One of the things that stroke me the most when I became a Muslim was the whole “sister, sister” thing. I remember reading M. Asad’s Qur’anic translation of surah 8:1, which reads:
“Hey will ask thee about the spoils of war. Say: “All spoils of war belong to God and the Apostle.” Remain, then, conscious of God, and keep alive the bonds of brotherhood among yourselves, and pay heed unto God and His Apostle, if you are [truly] believers!”
“Brotherhood” and “Sisterhood,” for lack of better words, are commonly used terms. However, in the context of faith they tend to be quite loaded. Since these words are often used in connection with the “ummah,” which in itself has multiple meanings and has caused controversy, they tend to be associated with terms like jihad and Shariah as attested by media coverage on recent events particularly in Egypt.
However, as someone who has never been involved in war contexts and has no physical or emotional connection to an Islamic state, I found it rather strange that women in my community would insist on the “sister” calling. Do not get me wrong, I enjoy mingling with women in my community, and I devote great part of my time to engaging with my mosque and community members. Yet, until this day I wonder what grants the title “sister”? Is it an automatic title for someone who“shares” your religion? Or does it make us feel “more Muslim”? Does it describe us?
In fact, as converts the “sister” thing is something we hear a lot! Whether it is to tell us “sister, you must wear hijab” or “sister, are you married?” or simply “mashallah you chose the “right” path sister”… Still that way, I have enough fingers to count my true-dear sisters in Islam… isn’t that ironic?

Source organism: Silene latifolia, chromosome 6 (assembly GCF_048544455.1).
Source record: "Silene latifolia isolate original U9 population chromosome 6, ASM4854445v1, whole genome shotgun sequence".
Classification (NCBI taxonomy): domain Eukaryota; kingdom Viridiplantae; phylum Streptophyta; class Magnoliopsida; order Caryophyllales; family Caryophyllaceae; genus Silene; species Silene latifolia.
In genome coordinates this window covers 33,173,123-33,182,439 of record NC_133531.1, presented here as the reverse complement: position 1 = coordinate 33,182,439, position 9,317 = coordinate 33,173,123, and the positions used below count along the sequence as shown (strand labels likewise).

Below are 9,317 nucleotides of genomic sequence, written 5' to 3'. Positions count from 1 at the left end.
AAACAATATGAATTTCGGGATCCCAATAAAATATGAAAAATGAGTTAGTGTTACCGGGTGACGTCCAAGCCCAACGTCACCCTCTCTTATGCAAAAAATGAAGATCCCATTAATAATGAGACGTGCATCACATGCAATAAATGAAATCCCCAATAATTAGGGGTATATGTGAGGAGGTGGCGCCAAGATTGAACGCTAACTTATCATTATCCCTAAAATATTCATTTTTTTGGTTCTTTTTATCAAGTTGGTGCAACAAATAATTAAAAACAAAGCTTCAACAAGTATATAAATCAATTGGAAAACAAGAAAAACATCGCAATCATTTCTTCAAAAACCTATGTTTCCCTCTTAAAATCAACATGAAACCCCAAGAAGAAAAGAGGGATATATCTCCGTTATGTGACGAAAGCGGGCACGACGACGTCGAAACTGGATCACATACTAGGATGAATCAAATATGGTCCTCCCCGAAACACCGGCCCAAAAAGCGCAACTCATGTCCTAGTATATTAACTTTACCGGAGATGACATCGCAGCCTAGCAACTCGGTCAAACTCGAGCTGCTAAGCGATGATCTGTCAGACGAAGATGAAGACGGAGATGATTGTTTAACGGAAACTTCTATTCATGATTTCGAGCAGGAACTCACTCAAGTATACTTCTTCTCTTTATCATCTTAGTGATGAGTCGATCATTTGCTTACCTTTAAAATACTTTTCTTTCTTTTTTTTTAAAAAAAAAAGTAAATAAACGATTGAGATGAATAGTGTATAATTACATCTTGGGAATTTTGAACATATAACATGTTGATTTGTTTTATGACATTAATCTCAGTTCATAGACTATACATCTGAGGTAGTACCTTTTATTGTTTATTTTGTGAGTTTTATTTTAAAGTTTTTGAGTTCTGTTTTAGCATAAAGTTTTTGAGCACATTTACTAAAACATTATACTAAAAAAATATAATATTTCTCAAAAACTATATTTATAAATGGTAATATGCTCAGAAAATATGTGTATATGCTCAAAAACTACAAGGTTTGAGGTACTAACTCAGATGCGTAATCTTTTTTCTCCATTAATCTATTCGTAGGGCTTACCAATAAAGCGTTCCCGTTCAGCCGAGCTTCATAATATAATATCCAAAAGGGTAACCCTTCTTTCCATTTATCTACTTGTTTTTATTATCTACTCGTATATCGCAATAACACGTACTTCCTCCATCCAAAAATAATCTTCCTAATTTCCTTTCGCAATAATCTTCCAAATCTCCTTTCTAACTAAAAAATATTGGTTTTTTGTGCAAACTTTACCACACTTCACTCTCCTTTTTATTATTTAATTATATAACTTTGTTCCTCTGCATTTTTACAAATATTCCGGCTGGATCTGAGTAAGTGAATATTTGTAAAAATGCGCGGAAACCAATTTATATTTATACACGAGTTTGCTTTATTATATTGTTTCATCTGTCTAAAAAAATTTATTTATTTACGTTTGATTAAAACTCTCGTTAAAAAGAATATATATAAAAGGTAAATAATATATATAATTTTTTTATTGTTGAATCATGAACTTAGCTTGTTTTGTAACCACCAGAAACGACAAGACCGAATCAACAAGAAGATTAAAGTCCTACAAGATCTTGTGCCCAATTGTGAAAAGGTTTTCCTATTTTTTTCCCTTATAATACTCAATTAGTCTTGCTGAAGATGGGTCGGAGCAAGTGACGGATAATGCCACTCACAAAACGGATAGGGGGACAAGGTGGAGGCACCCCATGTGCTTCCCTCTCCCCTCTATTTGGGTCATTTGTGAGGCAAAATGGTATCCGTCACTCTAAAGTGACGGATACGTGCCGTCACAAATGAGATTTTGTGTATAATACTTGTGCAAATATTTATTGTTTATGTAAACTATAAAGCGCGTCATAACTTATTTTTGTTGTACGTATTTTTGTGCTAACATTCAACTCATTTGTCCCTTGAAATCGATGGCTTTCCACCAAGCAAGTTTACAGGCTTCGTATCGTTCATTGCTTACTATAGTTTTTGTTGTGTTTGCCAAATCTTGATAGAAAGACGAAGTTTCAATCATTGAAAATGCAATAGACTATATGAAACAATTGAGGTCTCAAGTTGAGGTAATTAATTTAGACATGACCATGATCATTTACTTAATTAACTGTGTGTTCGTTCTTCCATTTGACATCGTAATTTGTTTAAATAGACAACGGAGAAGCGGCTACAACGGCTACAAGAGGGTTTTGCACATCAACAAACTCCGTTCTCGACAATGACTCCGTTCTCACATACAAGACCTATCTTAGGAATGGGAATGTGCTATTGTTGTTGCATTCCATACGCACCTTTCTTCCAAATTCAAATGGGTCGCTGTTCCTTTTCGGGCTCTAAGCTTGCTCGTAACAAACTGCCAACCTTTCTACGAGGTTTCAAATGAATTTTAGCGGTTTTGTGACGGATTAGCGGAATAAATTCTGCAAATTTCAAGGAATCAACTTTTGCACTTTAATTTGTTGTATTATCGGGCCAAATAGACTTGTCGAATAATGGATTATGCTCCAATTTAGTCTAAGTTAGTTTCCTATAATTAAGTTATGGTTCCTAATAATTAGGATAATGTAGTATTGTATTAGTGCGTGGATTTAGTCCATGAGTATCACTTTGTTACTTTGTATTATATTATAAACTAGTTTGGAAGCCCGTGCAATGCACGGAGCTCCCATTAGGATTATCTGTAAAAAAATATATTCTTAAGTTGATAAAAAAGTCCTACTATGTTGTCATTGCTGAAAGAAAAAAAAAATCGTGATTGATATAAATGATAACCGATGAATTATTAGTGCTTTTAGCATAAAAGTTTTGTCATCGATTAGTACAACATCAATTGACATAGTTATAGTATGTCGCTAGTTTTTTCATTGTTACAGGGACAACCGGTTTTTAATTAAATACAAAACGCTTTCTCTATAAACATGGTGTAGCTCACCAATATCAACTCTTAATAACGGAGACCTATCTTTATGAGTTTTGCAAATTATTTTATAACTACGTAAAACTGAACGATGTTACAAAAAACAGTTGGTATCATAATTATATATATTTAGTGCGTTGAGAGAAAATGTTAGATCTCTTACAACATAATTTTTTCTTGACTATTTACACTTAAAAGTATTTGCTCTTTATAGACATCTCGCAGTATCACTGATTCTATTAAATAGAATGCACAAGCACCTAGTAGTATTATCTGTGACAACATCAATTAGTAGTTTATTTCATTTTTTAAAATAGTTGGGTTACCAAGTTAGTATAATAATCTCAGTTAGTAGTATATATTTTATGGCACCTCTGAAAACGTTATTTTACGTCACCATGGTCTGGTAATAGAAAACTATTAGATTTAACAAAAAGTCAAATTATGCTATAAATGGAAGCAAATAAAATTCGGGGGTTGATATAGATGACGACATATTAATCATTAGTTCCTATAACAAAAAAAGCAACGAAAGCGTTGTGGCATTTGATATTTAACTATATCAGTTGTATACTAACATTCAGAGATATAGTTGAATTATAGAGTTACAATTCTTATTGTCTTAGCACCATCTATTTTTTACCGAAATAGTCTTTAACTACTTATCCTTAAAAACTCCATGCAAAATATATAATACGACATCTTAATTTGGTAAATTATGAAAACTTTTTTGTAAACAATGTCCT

“Subhiyyi at Teta’s House,” by H. ZUGHAIB -via We the People 2011
In my experience dealing with my medium-size community in Canada, I have found that most of the time, the term “sister” is an empty one in today’s Western world. We call each other “sister, sister” without building an actual sisterly relationship. Last week, while in a converts’ potluck, I realized that many converts have experiences that confirm the lack of bonding in our communities. Although religiously we are called to keep the sisterhood alive and true to itself, we could count with few fingers how many women have truly displayed “sisterly behavior.”
In the past few weeks, I actually experienced this lack of support. I have been helping a fellow Muslim in need, but the women that had called her “sister, sister” and had pledged their support suddenly disappeared at the first signs of inconvenience. Are these sisters? Or is sisterhood only a politically correct term in mosques?
The plain and empty “sister” calling bothers me… I see it as a way to get around getting to know me… as a homogenizing term that assumes that I am like everyone else or that you and I are the same… It gets rid of individuality and, in today’s world, it releases people from their responsibility of being “good” to fellow community members. Even men in mosques use it: “sister, you are provoking the brothers…” Well…. really?
After exploring this question with fellow “sisters,” I have reached the conclusion that the title is not worth anything without the relationship and the sisterly bonds. Not because we attend the same mosque or call ourselves Muslims we are sisters… it requires much more. Being a “sister” calls for a commitment to a relationship that transcends labels and personal practices. It entails actual caring.
The sister-to-sister relationship has little to do with belonging to the same “ummah.” Instead, it calls for empathy, responsibility, affection and sincerity… Unfortunately, this is something that many of us are not accustomed to provide or even receive.